So, What I'm Saying...
I guess in the end what I am saying is that there is no one path to success because there is no one definition of success. The music industry may think otherwise but who says we have to be part of this industry to be successful? I believe that independent musicians should educate themselves so that they can use the services of the music industry to achieve their own form of success. If you subscribe to the industry’s definition you must either become a part of the machine, or a victim of it.

So do I regret being demoralized by all that advice when I was young? Not really. The story has a happy ending. That boring day job has actually given me quite a comfortable existence, and now I can focus on making music without financial pressures. If I had to live on the proceeds of my music I’d be destitute, but I am now making music I am truly proud of. Modern technology has made it easier to be a part-time musician and still produce music of a professional standard that is heard by a wide audience. And whether I make five million dollars or five cents from my music it really makes no difference. It’s taken me the better part of 20 years but I have finally learned to define success on my own terms.


Graeme Kirk is an independent musician and label manager from Sydney, Australia. He has produced a number of independent CDs and can be reached by email at: gk@circleofwillis.com.au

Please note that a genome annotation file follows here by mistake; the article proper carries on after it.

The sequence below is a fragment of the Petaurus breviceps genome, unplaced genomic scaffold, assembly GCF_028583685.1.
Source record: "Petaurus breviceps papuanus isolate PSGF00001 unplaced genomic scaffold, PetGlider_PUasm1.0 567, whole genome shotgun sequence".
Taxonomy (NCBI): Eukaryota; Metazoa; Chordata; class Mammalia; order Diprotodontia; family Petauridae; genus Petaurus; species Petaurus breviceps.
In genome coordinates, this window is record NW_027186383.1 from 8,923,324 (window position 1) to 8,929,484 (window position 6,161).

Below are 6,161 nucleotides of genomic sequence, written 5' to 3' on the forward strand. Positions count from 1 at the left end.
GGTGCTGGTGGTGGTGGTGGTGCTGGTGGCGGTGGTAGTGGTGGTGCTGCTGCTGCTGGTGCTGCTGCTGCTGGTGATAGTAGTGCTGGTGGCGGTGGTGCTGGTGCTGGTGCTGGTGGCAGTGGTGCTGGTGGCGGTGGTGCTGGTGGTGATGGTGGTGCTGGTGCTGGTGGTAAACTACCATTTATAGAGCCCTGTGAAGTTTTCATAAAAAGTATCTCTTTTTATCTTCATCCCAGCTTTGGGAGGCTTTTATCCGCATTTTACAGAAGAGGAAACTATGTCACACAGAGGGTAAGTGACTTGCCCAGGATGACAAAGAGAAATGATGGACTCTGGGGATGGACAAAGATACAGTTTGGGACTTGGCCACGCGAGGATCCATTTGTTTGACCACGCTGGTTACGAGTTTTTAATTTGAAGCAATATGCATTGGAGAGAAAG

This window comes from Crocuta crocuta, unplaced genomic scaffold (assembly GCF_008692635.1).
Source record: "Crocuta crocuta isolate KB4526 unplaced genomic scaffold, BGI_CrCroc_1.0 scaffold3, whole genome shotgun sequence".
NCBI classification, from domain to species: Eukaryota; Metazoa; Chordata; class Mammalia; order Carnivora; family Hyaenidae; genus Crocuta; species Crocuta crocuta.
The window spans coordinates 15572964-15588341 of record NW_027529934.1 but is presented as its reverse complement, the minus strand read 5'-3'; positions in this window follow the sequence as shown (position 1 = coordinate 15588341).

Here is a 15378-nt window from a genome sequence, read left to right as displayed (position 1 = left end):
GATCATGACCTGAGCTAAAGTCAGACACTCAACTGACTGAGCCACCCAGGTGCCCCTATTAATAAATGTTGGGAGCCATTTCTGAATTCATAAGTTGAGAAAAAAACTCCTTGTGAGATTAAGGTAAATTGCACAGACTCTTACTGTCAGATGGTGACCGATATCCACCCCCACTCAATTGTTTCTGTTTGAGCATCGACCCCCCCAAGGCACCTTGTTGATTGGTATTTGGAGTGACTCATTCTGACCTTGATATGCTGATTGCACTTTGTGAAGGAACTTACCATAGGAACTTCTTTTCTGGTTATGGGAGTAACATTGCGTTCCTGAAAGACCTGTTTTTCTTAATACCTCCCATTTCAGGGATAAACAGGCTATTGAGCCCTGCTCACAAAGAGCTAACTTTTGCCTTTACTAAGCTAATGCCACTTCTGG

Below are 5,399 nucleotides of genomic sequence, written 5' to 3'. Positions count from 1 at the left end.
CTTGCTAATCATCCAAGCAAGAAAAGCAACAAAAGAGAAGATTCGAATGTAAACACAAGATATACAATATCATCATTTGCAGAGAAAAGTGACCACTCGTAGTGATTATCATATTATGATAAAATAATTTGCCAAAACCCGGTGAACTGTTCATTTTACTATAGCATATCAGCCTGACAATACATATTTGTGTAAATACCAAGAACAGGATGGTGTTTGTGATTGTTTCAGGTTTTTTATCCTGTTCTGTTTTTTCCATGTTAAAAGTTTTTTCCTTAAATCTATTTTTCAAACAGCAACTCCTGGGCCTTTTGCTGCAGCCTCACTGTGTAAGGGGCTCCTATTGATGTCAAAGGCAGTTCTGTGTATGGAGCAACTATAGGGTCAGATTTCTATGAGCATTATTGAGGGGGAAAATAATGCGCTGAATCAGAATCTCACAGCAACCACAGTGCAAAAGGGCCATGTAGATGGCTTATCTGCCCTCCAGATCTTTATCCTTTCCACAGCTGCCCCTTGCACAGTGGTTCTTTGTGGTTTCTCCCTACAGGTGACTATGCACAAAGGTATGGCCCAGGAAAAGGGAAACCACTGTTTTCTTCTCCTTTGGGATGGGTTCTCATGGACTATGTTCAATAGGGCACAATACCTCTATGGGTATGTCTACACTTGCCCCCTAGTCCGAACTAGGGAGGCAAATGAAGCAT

You can find out more about Graeme’s work at
www.spacedoutsounds.com or www.circleofwillis.com.au

Submit An Article for Consideration!
Would you like to submit an article for publication at MusicBizAcademy.com? If you have music-related expertise you'd like to share with other musicians including career tips, how to's, or general music business-related articles, please feel free to send them our way. We'll be glad to consider them.
Submit your article!


Follow The
Music Biz Academy
on Twitter. Get instant notifcation of new music promotion tips tips, music business articles, resources and news. It's all business, all the time.

Subscribe FREE...
to the
Music Biz Academy newsletter! Music promotion tips, articles, site recommendations, and industry news will be delivered to your inbox. Details Here

How to Promote Your Music Successfully on the Internet

How to Promote Your Music Successfully on the Internet
This easy-to-read guide to music promotion teaches you how to effectively sell your music online! Learn what works and what doesn't from a musician who's now promoting music on the Internet full time!

Get Educated...
Master the Music Biz!
Online Courses. Many Programs. Learn Day or Night.
Details Here

Our Top 25 Articles
How to Write an Artist Bio
Performance Contracts
Mastering Your Music
How to Copyright Music
21 Songwriting Tips

Tax Tips for Musicians

Sell Your CDs Online

What's a Record Deal About?
Artist/Band Interview Form

Inside Record Labels
Internship Do's & Don'ts
How to Make a Living w/ Music

How to Write a Press Release
Reasons Demos Are Rejected
Facts About Music Licensing

Trademark Your Band Name?
Planning A Radio Campaign
A Legal Checklist
Industry Quotes to Live By
Songwriting Techniques
Guerrilla Marketing Tips
Starting a Music Business
Live Performance
Music Marketing Plan
Can U Afford Distribution?

Lots More Articles...

All Content © 1996-2013
Midnight Rain Productions.
All Rights Reserved.
Privacy Policy